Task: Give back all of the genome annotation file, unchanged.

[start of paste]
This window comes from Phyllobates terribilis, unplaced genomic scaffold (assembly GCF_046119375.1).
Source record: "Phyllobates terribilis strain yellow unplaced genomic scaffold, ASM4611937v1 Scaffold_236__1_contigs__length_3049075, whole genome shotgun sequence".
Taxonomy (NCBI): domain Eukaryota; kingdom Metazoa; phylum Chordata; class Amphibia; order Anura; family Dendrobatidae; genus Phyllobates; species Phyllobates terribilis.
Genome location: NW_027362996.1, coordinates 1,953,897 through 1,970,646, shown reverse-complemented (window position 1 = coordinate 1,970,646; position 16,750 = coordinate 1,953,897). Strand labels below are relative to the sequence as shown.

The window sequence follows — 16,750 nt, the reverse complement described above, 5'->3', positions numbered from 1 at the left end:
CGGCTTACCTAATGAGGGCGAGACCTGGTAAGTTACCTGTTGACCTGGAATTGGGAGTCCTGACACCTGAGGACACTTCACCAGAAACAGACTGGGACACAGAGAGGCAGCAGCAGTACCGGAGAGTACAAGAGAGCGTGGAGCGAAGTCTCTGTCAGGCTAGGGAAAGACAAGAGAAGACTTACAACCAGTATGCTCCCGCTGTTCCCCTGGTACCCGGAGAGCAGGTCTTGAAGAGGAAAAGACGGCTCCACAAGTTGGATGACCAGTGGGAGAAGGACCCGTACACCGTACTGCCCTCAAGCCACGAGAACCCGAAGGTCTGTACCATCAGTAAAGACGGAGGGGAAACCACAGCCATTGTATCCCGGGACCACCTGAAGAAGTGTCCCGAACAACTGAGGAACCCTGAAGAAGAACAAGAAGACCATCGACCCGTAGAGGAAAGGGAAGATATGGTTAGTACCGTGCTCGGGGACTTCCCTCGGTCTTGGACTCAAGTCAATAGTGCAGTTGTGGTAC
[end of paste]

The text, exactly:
This window comes from Phyllobates terribilis, unplaced genomic scaffold (assembly GCF_046119375.1).
Source record: "Phyllobates terribilis strain yellow unplaced genomic scaffold, ASM4611937v1 Scaffold_236__1_contigs__length_3049075, whole genome shotgun sequence".
Taxonomy (NCBI): domain Eukaryota; kingdom Metazoa; phylum Chordata; class Amphibia; order Anura; family Dendrobatidae; genus Phyllobates; species Phyllobates terribilis.
Genome location: NW_027362996.1, coordinates 1,953,897 through 1,970,646, shown reverse-complemented (window position 1 = coordinate 1,970,646; position 16,750 = coordinate 1,953,897). Strand labels below are relative to the sequence as shown.

The window sequence follows — 16,750 nt, the reverse complement described above, 5'->3', positions numbered from 1 at the left end:
CGGCTTACCTAATGAGGGCGAGACCTGGTAAGTTACCTGTTGACCTGGAATTGGGAGTCCTGACACCTGAGGACACTTCACCAGAAACAGACTGGGACACAGAGAGGCAGCAGCAGTACCGGAGAGTACAAGAGAGCGTGGAGCGAAGTCTCTGTCAGGCTAGGGAAAGACAAGAGAAGACTTACAACCAGTATGCTCCCGCTGTTCCCCTGGTACCCGGAGAGCAGGTCTTGAAGAGGAAAAGACGGCTCCACAAGTTGGATGACCAGTGGGAGAAGGACCCGTACACCGTACTGCCCTCAAGCCACGAGAACCCGAAGGTCTGTACCATCAGTAAAGACGGAGGGGAAACCACAGCCATTGTATCCCGGGACCACCTGAAGAAGTGTCCCGAACAACTGAGGAACCCTGAAGAAGAACAAGAAGACCATCGACCCGTAGAGGAAAGGGAAGATATGGTTAGTACCGTGCTCGGGGACTTCCCTCGGTCTTGGACTCAAGTCAATAGTGCAGTTGTGGTAC